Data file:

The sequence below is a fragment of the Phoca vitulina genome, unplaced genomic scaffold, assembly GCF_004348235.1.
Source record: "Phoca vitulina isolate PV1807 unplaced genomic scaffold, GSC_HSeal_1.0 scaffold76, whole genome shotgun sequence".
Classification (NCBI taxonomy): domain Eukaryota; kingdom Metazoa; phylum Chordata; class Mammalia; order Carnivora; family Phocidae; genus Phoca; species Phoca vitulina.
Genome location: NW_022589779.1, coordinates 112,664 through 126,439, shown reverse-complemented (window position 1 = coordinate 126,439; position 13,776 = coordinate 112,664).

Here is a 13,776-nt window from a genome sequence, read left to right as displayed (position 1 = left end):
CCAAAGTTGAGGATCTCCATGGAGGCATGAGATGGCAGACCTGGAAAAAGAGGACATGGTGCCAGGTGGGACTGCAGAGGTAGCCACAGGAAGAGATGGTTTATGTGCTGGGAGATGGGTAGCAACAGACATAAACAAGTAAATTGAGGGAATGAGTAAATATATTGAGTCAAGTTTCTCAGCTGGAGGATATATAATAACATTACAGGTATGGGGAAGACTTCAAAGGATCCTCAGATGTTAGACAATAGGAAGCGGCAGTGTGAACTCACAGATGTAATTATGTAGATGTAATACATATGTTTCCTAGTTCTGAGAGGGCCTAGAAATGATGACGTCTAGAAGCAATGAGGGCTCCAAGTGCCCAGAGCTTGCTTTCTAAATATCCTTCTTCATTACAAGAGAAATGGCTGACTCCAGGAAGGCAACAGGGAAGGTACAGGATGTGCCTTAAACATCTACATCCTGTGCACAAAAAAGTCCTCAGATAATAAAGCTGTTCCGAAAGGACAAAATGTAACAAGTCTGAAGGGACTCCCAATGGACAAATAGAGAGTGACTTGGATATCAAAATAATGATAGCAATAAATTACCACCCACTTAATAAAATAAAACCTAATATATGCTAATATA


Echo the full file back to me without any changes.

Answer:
The sequence below is a fragment of the Phoca vitulina genome, unplaced genomic scaffold, assembly GCF_004348235.1.
Source record: "Phoca vitulina isolate PV1807 unplaced genomic scaffold, GSC_HSeal_1.0 scaffold76, whole genome shotgun sequence".
Classification (NCBI taxonomy): domain Eukaryota; kingdom Metazoa; phylum Chordata; class Mammalia; order Carnivora; family Phocidae; genus Phoca; species Phoca vitulina.
Genome location: NW_022589779.1, coordinates 112,664 through 126,439, shown reverse-complemented (window position 1 = coordinate 126,439; position 13,776 = coordinate 112,664).

Here is a 13,776-nt window from a genome sequence, read left to right as displayed (position 1 = left end):
CCAAAGTTGAGGATCTCCATGGAGGCATGAGATGGCAGACCTGGAAAAAGAGGACATGGTGCCAGGTGGGACTGCAGAGGTAGCCACAGGAAGAGATGGTTTATGTGCTGGGAGATGGGTAGCAACAGACATAAACAAGTAAATTGAGGGAATGAGTAAATATATTGAGTCAAGTTTCTCAGCTGGAGGATATATAATAACATTACAGGTATGGGGAAGACTTCAAAGGATCCTCAGATGTTAGACAATAGGAAGCGGCAGTGTGAACTCACAGATGTAATTATGTAGATGTAATACATATGTTTCCTAGTTCTGAGAGGGCCTAGAAATGATGACGTCTAGAAGCAATGAGGGCTCCAAGTGCCCAGAGCTTGCTTTCTAAATATCCTTCTTCATTACAAGAGAAATGGCTGACTCCAGGAAGGCAACAGGGAAGGTACAGGATGTGCCTTAAACATCTACATCCTGTGCACAAAAAAGTCCTCAGATAATAAAGCTGTTCCGAAAGGACAAAATGTAACAAGTCTGAAGGGACTCCCAATGGACAAATAGAGAGTGACTTGGATATCAAAATAATGATAGCAATAAATTACCACCCACTTAATAAAATAAAACCTAATATATGCTAATATA